My first week in Kenya
After my first week in Kenya I already got used to the African way of living (except for using a hole in the grounds as a toilet). Everything in a relaxed pace, resting during the day since it is simply too hot, everywhere you go African music and beaming white smiles from the local people.
Comparing Kenya with South Africa, I think the people here in the Mara are poorer and have fewer luxuries. There is almost no electricity, in the village where I live; only two places have solar energy, so every inhabitant of the village will go there to charge their phones. Next to this, where in South Africa most people have smartphones, here only the lucky few have them; while the rest use older simple phones, (even the good old Nokia 3310 is used).
I started my research and went to different villages to conduct interviews with the local people. I find it striking that of all the people I interviewed everybody claimed the lost livestock to predators (in this area leopards and hyena's are responsible). Surrounding the huts (made out of clay and sometimes mixed with cement and thatched grass roofs) I often find hyena scat (which is easily to recognize since it is white of colour, this because of the calcium in the bones that hyena's eat). I found the remains of small calves that were killed by a leopard, and bones and skin of goats that were killed by probably the same leopard on another occasion.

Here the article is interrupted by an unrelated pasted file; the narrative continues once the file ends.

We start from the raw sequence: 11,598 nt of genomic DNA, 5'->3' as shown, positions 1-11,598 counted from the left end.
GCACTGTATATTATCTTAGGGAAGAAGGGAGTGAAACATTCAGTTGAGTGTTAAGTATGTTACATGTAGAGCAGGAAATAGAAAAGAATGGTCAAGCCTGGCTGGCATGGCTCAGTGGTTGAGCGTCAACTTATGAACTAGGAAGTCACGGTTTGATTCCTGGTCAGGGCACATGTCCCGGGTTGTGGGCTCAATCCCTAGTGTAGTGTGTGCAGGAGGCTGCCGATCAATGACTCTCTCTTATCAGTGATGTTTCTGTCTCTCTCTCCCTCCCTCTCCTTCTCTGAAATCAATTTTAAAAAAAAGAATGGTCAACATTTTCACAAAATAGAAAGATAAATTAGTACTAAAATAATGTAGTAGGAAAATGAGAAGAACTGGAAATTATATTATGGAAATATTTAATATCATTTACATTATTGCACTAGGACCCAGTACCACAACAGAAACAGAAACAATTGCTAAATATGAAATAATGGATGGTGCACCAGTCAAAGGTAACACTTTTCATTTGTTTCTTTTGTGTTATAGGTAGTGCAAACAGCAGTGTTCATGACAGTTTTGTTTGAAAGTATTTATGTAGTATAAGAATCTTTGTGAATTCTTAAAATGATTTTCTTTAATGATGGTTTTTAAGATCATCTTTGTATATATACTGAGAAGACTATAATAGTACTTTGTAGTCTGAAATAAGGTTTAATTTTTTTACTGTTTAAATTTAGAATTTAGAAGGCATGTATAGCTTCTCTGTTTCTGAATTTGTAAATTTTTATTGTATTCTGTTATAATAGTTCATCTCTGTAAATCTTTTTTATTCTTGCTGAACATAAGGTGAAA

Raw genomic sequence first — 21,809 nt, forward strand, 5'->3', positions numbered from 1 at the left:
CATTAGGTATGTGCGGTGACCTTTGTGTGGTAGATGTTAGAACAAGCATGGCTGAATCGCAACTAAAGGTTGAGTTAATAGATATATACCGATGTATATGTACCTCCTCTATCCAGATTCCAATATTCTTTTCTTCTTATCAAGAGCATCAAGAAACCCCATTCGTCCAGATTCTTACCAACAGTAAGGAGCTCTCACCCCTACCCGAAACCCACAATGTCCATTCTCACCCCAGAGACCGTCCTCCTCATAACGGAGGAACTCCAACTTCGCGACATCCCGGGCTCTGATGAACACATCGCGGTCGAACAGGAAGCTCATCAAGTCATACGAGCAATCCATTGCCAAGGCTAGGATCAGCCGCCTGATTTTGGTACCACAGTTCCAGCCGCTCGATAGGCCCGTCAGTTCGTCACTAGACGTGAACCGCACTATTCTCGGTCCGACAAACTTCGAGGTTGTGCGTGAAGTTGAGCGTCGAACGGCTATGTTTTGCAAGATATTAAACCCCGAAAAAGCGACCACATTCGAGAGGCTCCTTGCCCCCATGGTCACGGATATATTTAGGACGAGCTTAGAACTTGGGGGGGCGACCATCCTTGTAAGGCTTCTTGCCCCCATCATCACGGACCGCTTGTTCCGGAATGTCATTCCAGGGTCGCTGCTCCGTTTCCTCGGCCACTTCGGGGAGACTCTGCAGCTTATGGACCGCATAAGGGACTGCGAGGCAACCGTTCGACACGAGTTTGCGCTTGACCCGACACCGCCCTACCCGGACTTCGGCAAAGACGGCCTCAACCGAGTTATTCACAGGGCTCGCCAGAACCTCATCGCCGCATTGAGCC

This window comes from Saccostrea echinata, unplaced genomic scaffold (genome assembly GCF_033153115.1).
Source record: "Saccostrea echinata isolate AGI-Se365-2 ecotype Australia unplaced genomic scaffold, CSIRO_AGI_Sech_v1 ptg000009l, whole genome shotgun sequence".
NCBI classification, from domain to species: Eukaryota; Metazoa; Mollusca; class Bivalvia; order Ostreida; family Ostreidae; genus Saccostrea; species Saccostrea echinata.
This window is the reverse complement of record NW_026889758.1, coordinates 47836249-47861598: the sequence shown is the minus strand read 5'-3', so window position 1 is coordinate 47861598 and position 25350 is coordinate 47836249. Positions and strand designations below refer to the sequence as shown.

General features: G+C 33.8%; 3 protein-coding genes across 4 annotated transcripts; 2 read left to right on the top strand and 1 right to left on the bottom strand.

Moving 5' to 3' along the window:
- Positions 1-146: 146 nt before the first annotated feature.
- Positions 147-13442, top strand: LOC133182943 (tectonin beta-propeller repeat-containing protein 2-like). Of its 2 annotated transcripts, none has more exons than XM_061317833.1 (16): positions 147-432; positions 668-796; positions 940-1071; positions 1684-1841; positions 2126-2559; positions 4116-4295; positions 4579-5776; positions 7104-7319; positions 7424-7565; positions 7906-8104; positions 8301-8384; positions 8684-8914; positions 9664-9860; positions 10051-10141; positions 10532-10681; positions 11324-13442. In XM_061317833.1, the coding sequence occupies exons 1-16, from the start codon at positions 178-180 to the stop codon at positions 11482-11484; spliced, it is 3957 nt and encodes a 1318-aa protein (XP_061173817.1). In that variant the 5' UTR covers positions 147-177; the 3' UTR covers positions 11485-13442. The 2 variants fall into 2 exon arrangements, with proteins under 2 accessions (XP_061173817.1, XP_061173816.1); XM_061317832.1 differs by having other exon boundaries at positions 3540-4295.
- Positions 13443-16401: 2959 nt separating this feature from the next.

In an area where households rely on subsistence farming and livestock for survival, losing livestock to predators can compromise household’s economic security. I spoke to a guy of my age who wanted to go to University and decided to sell some sheep and goats in order to come up with money for the tuition fees. However, one night a leopard came and killed its price animal (which he would sell for a lot of money) so he did not have enough money to go to university and had to wait for next year. You can imagine that these people have negative attitudes towards predators (and wildlife in general since not only predators are responsible for losing money, but elephants, buffalo's and baboons often raid entire crop fields leaving nothing behind). These negative attitudes often result in the retaliatory killing of animals. They would inject a carcass with poison, the Leopard, hyenas and ultimately the vultures would eat this and the poison would kill them all.
While vultures are seen as dirty and ugly creatures, they are vital in a healthy ecosystem. They are nature’s clean-up crew, often preventing the spread of diseases among wildlife. Killing these birds will eventually lead to a degraded ecosystem. Conservation and protection is essential in these areas. It is encouraging to see that NGO's (like friends of conservation, the organization I do research for) are improving awareness and conservation knowledge among the local communities. Let’s hope it is not too late.